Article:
We’re all probably familiar with the sort of customer service that leaves a bad taste in your mouth and a touch of anger in the pit of your stomach. It’s the sort of so-called “assistance” that would take a very well-adjusted person to be able to call in with a legitimate complaint or concern and leave without feeling even the least bit swindled. And at the last place I worked, that exact sort of service was our specialty…

Confessions of a Bad Customer Service Rep, Part III

I never figured out if our CEO really hated the people whose support provided the basis of his livelihood, or if he just hated humankind in general. But he really did seem to love giving our customers the hardest time possible. And rather than reprimand a customer service representative for being unkind to anyone who called in with a concern, he actually applauded the snarkiest of them. And the rudest of them all was a man – let’s call him John – who was quite hilarious in person, but also quite terrifying were you to ever be unfortunate enough to get on his bad side. Our CEO loved everything about him.

John sat right outside our CEO’s office, and as I was only a few desks away, I was lucky enough to be able to hear his shrill voice mocking customers day-in and day-out. During my first week of work, I clearly remember listening to him speak so rudely and with such mockery to a customer that I was actually in shock. I wondered how he possibly had the guts to do so with the CEO within ear-shot. (This was before I learned all of the customer-shaming policies my company had in place, of course). It wasn’t until one day, after one particularly harsh conversation, I heard John reprimand a customer in a way that made me cringe in my seat. But when our CEO came out of his office, he was doubled over laughing.

“What did she want?” the CEO cackled.

John informed him that the customer had been complaining about our product arriving broken into pieces, but she had gotten “snooty” with him. Our CEO laughed harder. “Yeah,” he said, “those do break easily. But way to tell her off! That was hilarious.”

I was confused. Had I just witnessed unnecessary rudeness not only being condoned, but actually celebrated?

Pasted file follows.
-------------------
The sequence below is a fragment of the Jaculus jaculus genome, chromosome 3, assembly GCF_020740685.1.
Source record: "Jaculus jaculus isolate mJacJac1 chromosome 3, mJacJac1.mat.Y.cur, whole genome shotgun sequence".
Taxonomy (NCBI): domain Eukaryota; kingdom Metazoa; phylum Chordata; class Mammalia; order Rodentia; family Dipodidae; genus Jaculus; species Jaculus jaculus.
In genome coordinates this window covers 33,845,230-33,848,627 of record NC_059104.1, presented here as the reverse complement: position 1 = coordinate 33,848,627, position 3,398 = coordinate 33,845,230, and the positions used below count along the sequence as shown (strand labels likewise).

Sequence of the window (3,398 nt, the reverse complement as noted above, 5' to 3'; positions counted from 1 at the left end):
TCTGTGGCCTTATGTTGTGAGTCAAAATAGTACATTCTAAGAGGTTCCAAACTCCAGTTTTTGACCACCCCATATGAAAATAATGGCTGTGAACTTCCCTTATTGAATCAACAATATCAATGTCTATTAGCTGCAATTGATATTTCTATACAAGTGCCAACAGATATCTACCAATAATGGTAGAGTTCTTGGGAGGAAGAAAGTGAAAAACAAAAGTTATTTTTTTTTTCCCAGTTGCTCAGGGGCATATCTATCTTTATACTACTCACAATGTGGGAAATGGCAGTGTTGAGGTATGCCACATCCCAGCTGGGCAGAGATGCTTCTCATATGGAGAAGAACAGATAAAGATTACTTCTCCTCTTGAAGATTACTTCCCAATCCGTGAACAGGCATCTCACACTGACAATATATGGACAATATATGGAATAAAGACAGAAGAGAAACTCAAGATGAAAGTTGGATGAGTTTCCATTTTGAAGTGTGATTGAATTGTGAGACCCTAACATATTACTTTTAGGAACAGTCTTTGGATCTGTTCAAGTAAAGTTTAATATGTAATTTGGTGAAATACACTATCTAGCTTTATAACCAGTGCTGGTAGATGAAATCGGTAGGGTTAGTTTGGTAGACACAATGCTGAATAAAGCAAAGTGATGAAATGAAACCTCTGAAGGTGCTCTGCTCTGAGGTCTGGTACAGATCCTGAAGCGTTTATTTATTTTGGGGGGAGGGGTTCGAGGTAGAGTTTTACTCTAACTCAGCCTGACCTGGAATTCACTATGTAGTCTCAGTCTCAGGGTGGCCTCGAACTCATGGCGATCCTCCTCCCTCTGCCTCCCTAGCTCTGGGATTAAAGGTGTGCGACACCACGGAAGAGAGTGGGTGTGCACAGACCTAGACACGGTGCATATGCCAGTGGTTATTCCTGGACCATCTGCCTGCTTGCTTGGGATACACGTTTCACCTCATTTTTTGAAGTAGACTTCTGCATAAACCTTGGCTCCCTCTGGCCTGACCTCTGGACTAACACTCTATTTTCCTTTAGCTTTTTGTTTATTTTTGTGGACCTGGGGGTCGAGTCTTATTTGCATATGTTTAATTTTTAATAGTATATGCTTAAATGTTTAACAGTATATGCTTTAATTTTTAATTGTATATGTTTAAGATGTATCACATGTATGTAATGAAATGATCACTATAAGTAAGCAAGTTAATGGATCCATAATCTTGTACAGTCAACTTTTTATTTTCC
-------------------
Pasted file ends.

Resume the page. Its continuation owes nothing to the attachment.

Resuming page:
I thought maybe I had missed part of the story. Maybe this was a repeat customer who always caused problems. But as it turns out, I’d hoped too highly. This was merely standard operating procedure with John, and our CEO positively ate it up. The more John’s rudeness could make him laugh, the more he encouraged the behavior. I often listened to John hang up on a customer mid-sentence, and everyone around him would laugh.

“Did you really just hang up on that woman?”

“I didn’t want to deal with her anymore,” he would chuckle.

Lead by Example. But, where are we going?

This behavior encouraged other employees to follow suit and cop an attitude with customers as well, cultivating a weird sense of camaraderie within the office (though not necessarily a good kind). Our customers were no longer “people,” they were pawns in the big game of business. Who cared if they were satisfied with their service? As long as we already had their money, nothing else really mattered. A strange “us-versus-them” mindset purveyed across the call center, and looking back, it’s almost mind-boggling that we had any repeat customers at all.

Karma, and the Golden Rule

I always wondered if my coworkers realized how awful we were treating others, or if they really thought this was just the acceptable norm. And then one day, a wonderful thing happened. It started off normally enough; I heard John out in the call room, berating someone over the phone. But something about this one sounded slightly different. I tuned in, listening closer, and quickly realized that he wasn’t on a work call. No, this one was personal business. And he was more frustrated than ever. His vocal volume rose, his pitch got higher. As it turns out, he ended up spending his entire lunch break arguing with his cable service provider over unfair charges to his account… until I heard him slam his receiver down hard enough to cause a small earthquake and scream, “They seriously just hung up on me!”

The entire office was silent. After a few moments, I peaked into his cubicle to catch him resting at his desk, face in hands. “Geez,” I heard him sigh under his breath. “Customer service these days.”

Now that’s what I like to call karma.